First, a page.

Medio ambiente

Sustainable chemicals for a circular economy


Back in 2009, German and Swiss authorities found a problem: traces of mineral oil in food. The contamination was entering food from the inks in the recycled cardboard used to make packaging for products such as frozen pizzas, pasta and breakfast cereals. Further studies were carried out and in 2017, the European Commission published a recommendation on monitoring mineral oil hydrocarbons in food. Such hydrocarbons could cause cancer, the recommendation noted.

The case shows the risks of using recycled materials where substances of concern are present. Hazardous chemicals in waste can be a serious obstacle to the move to a more circular economy. When certain hazardous substances are present in waste, preparing the waste for reuse or recycling is more expensive and more complex. Furthermore, if these substances have been restricted, recycling the waste in which they are present may not even be allowed. Lack of information is part of the problem – recyclers often cannot know exactly what is in the waste they receive for processing.

Far better would be for products destined for recycling not to include these substances of concern in the first place. But this is easy to say and hard to achieve. In many cases, such as in complex products including electronics and medical equipment, substances of concern are used in small amounts because they offer the greatest benefits in terms of functionality. Manufacturers are permitted to use these hazardous chemicals, provided they are used safely.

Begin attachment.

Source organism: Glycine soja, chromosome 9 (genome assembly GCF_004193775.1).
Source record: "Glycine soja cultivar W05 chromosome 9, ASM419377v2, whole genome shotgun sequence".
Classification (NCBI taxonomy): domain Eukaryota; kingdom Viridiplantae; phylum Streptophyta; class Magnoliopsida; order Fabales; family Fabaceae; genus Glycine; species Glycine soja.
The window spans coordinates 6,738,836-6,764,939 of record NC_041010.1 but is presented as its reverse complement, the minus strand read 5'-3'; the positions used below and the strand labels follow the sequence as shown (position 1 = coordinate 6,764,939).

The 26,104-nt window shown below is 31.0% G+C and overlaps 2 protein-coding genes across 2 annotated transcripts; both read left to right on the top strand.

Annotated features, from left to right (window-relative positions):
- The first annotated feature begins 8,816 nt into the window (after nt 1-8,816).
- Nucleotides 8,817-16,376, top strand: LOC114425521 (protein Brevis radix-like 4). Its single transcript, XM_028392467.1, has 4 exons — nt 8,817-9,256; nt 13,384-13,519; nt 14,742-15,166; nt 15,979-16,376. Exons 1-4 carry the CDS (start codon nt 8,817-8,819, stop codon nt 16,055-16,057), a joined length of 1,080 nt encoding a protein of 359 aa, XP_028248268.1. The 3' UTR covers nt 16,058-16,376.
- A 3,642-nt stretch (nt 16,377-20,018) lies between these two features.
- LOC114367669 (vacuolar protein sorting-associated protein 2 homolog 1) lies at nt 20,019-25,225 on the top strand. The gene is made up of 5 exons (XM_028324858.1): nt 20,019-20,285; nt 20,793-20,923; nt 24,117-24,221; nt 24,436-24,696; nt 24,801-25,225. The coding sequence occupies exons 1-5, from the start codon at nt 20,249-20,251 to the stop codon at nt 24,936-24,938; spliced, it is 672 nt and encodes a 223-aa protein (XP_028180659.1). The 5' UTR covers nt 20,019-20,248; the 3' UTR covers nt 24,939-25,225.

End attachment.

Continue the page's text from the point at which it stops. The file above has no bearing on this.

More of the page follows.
To better understand the extent to which substances of concern are present in products, and to ensure their safe handling by waste operators, companies will from 5 January 2021 have to submit data to a new European Union database managed by the European Chemicals Agency. The database, known as SCIP (Substances of Concern In Products), was mandated by a 2018 revision of EU waste laws.

SCIP could potentially collect up to billions of notifications. All suppliers (e.g. producers, importers and wholesalers of products) of articles that contain one or more substances of very high concern (those listed as such in the Union because of their very negative potential effects) in a concentration above 0.1% are obliged to make declarations to the European Chemicals Agency giving details of the article and where the substance is used within it. Notifications could cover a huge range of products, from cars to cameras to clothing, furniture, plastics, smartphones, construction products and anything in between. The idea behind SCIP is that the information thus assembled is available throughout the whole lifecycle of articles and materials, including at the waste stage and can be provided to waste operators and recyclers to help them more efficiently separate and reprocess waste.